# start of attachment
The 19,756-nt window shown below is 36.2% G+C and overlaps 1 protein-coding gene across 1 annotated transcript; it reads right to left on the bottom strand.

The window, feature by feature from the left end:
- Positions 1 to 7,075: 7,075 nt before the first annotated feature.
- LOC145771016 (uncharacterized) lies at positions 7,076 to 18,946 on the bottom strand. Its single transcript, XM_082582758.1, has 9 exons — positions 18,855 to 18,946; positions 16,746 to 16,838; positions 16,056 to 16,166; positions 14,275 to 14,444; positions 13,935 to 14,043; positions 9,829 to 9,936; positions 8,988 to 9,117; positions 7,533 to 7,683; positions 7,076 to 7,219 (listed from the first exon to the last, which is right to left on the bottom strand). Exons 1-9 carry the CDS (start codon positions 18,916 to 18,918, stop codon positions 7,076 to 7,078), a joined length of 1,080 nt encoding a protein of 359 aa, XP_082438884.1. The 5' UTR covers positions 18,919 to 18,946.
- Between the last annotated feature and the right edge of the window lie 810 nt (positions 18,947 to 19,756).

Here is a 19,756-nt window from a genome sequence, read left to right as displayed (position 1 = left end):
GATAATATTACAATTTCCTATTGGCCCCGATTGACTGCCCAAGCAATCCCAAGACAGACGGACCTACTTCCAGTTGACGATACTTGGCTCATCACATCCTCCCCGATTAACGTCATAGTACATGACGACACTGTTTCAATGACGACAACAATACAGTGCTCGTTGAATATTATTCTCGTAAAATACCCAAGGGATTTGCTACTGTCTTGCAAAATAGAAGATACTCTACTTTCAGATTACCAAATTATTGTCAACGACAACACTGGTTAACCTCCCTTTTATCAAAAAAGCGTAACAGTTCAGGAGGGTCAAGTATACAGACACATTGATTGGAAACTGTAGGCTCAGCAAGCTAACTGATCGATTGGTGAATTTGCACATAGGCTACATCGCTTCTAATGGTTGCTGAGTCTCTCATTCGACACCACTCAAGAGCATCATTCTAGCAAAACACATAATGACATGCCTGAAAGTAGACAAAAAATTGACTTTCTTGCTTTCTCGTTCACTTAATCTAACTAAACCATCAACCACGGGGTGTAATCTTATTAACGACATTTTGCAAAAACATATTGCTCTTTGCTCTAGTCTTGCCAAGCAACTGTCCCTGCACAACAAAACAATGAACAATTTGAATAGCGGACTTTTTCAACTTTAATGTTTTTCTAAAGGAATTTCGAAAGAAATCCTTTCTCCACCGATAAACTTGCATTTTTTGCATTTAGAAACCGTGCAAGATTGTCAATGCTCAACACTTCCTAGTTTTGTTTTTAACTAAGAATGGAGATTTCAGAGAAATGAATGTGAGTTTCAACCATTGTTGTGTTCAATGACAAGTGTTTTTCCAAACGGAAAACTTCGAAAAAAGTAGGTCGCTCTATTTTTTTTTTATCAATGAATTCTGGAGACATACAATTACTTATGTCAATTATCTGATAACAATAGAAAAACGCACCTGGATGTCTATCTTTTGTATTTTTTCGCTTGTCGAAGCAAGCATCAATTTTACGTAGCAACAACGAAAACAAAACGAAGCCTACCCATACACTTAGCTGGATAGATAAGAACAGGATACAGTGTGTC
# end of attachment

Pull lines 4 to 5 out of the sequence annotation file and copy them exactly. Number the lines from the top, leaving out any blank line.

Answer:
- LOC145771016 (uncharacterized) lies at positions 7,076 to 18,946 on the bottom strand. Its single transcript, XM_082582758.1, has 9 exons — positions 18,855 to 18,946; positions 16,746 to 16,838; positions 16,056 to 16,166; positions 14,275 to 14,444; positions 13,935 to 14,043; positions 9,829 to 9,936; positions 8,988 to 9,117; positions 7,533 to 7,683; positions 7,076 to 7,219 (listed from the first exon to the last, which is right to left on the bottom strand). Exons 1-9 carry the CDS (start codon positions 18,916 to 18,918, stop codon positions 7,076 to 7,078), a joined length of 1,080 nt encoding a protein of 359 aa, XP_082438884.1. The 5' UTR covers positions 18,919 to 18,946.
- Between the last annotated feature and the right edge of the window lie 810 nt (positions 18,947 to 19,756).